Scott’s goal is to build DPA events into something like you see with the other type clubs—including a big annual meeting, training, and trips. He hopes one day there will be an organized mass arrival of Diamonds at Oshkosh, like the Bonanzas, Cessnas, Cherokees, and others.
Sharing the Knowledge
Another major focus of the type club will be knowledge sharing, Ed said. “We want to work with the Diamond factory to develop standardized training of Diamond pilots.” The DPA also wants to be a resource for teaching basic maintenance that owners and pilots are allowed to do, such as how to change a tire or do an oil change on the Austro engine. “I think the biggest thing is we’re just trying to improve the Diamond ownership experience.”
Ed is passionate about improving GA pilot safety through better aeronautical decision making and the use of automation. He’s particularly impressed with the Garmin 1000, which has been standard equipment in Diamond aircraft since the MFD was introduced in 2004.
“I retired as an airline pilot on the 787. The Garmin 1000 package is as good or better than anything I saw on the 787. It’s got amazing capabilities,” Ed said. “But the capabilities are only as good as your understanding of the equipment, and there is a huge knowledge gap for the appropriate use of automation.”
Ed points to the Cirrus training program, which he called “absolutely top drawer,” as something for the DPA to aspire to. “We’re in the infant stages of this organization, but our hope is to be like a Cirrus-type organization over time,” he said, noting that Cirrus has done a good job trying to close the knowledge gap for its pilots. However, a huge gap still exists between professional aviators and their safety record, and the safety record in the GA world. “It’s not just as a Diamond Pilots Association endeavor,” he said. “I think GA in general has a lot to do to copy or emulate what the professional airline pilot or the professional corporate pilot does in terms of proper aeronautical decision making.”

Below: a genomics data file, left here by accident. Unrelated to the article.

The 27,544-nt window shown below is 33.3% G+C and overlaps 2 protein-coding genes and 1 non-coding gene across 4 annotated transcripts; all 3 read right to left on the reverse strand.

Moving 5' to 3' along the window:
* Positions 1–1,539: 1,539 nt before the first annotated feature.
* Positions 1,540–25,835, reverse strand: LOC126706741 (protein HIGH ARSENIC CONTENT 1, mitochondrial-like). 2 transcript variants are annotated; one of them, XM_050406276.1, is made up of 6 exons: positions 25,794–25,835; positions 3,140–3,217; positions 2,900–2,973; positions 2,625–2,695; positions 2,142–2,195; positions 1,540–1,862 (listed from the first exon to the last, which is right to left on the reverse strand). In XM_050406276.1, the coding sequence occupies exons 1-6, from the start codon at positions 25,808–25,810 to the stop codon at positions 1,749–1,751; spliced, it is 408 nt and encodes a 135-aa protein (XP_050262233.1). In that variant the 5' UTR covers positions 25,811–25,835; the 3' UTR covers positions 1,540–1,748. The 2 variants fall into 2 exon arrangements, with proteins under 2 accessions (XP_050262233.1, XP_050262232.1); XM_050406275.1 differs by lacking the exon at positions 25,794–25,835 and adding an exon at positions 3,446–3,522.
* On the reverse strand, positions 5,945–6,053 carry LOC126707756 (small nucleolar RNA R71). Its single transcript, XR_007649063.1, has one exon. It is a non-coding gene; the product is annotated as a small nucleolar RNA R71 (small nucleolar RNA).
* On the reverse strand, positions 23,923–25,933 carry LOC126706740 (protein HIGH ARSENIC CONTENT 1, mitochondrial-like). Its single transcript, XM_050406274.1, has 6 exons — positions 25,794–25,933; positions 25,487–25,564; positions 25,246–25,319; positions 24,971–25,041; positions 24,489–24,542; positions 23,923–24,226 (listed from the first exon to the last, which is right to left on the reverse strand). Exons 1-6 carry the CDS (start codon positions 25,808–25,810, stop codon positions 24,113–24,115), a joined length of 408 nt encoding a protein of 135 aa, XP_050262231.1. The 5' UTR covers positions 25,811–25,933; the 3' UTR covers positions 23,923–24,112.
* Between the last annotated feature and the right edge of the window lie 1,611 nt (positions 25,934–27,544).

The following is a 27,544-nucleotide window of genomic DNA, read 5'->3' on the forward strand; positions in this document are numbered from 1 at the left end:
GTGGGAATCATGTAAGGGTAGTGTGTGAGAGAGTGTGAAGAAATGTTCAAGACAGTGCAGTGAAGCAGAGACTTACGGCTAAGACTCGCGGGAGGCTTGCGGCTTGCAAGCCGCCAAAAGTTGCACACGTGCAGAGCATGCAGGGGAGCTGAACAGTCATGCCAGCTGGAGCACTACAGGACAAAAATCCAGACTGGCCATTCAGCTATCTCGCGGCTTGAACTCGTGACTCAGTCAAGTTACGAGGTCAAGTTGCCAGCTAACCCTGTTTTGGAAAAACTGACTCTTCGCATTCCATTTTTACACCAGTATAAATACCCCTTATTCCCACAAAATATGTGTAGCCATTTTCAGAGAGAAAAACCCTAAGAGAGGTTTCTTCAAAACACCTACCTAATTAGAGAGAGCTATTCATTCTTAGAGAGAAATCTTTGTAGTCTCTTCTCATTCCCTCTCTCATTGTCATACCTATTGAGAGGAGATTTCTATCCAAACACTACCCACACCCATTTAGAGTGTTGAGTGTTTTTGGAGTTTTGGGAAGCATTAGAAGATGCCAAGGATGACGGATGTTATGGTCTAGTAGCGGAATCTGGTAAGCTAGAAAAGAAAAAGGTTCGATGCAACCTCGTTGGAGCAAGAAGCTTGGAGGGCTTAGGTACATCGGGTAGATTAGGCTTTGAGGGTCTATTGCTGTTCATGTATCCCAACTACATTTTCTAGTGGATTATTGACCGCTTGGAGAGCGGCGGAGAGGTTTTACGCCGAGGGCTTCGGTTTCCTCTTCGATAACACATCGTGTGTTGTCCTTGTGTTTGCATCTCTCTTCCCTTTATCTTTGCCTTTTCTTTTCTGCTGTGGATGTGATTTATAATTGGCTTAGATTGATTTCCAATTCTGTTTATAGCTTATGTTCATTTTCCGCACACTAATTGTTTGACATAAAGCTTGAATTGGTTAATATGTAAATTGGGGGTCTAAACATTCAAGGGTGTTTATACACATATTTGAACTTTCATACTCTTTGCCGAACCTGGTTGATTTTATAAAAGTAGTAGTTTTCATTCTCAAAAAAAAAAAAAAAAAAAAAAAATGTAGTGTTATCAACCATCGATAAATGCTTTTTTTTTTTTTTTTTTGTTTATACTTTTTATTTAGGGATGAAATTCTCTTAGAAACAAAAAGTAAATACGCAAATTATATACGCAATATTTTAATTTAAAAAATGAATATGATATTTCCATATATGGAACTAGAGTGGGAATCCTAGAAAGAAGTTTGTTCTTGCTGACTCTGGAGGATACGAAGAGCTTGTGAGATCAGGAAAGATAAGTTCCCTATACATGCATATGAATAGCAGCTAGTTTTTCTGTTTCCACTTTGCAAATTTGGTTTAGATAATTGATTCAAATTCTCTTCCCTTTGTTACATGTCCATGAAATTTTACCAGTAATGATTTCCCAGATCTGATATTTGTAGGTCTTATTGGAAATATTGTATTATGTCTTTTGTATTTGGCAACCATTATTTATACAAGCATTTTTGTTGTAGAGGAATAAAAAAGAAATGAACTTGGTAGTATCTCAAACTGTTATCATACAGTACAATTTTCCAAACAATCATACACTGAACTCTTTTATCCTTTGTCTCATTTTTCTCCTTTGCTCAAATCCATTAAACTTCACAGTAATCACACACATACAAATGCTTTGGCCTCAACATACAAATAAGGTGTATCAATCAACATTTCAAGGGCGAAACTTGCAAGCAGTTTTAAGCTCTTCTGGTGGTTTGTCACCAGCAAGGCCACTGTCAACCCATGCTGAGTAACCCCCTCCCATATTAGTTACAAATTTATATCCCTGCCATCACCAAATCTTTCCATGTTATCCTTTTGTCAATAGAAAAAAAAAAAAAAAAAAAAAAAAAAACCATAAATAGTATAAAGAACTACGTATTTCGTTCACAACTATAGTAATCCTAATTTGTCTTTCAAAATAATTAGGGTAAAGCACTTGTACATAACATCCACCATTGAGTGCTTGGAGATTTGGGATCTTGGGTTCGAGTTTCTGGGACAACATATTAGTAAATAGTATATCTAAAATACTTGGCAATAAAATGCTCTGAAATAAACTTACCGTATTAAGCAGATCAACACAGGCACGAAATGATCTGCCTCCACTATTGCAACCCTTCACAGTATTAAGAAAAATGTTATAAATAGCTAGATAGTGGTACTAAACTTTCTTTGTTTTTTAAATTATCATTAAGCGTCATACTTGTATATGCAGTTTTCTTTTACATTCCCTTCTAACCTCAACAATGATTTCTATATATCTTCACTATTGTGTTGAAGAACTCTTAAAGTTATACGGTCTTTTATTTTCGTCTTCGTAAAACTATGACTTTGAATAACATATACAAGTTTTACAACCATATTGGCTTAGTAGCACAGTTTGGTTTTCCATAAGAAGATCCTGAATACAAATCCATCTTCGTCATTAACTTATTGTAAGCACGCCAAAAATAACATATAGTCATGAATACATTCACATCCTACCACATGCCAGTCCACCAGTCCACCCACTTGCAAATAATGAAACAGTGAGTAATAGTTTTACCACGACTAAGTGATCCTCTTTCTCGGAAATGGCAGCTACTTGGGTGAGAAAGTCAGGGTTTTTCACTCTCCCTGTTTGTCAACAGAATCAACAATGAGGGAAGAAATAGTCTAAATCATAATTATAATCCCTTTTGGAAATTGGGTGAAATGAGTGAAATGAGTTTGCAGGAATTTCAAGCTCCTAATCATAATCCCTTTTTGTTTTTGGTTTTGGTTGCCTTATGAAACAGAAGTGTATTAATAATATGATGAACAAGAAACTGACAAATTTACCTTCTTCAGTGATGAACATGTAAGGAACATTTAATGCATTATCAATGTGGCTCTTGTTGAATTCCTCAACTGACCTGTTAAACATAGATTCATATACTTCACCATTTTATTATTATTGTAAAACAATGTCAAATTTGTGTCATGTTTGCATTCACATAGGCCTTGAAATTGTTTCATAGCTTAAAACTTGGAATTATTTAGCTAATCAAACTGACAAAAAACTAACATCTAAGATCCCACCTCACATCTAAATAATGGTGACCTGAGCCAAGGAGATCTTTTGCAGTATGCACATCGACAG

Ed believes if training can be standardized and the aeronautical decision-making aspect is addressed as well, GA safety will improve. He would like to see the DPA develop training on the use of modern avionics and the many functionalities to help pilots improve their knowledge and safe operation of their aircraft. “Diamond aircraft are very safe and docile if you fly them properly,” he said.
The DPA also is working with Diamond Aircraft to develop an upgrade program for some of the older DA40s and DA42s. “We’ve had good cooperation from Diamond Aircraft, both the Canadian subsidiary and the headquarters in Austria,” Ed said. “So far we’ve developed a really good relationship with them, and I think that will be key to our success.”Membership costs $50 a year and so far more than 100 Diamond owners and pilots have joined the Diamond Pilots Association in just a few months. As the organization grows, it is likely to become a valuable resource that will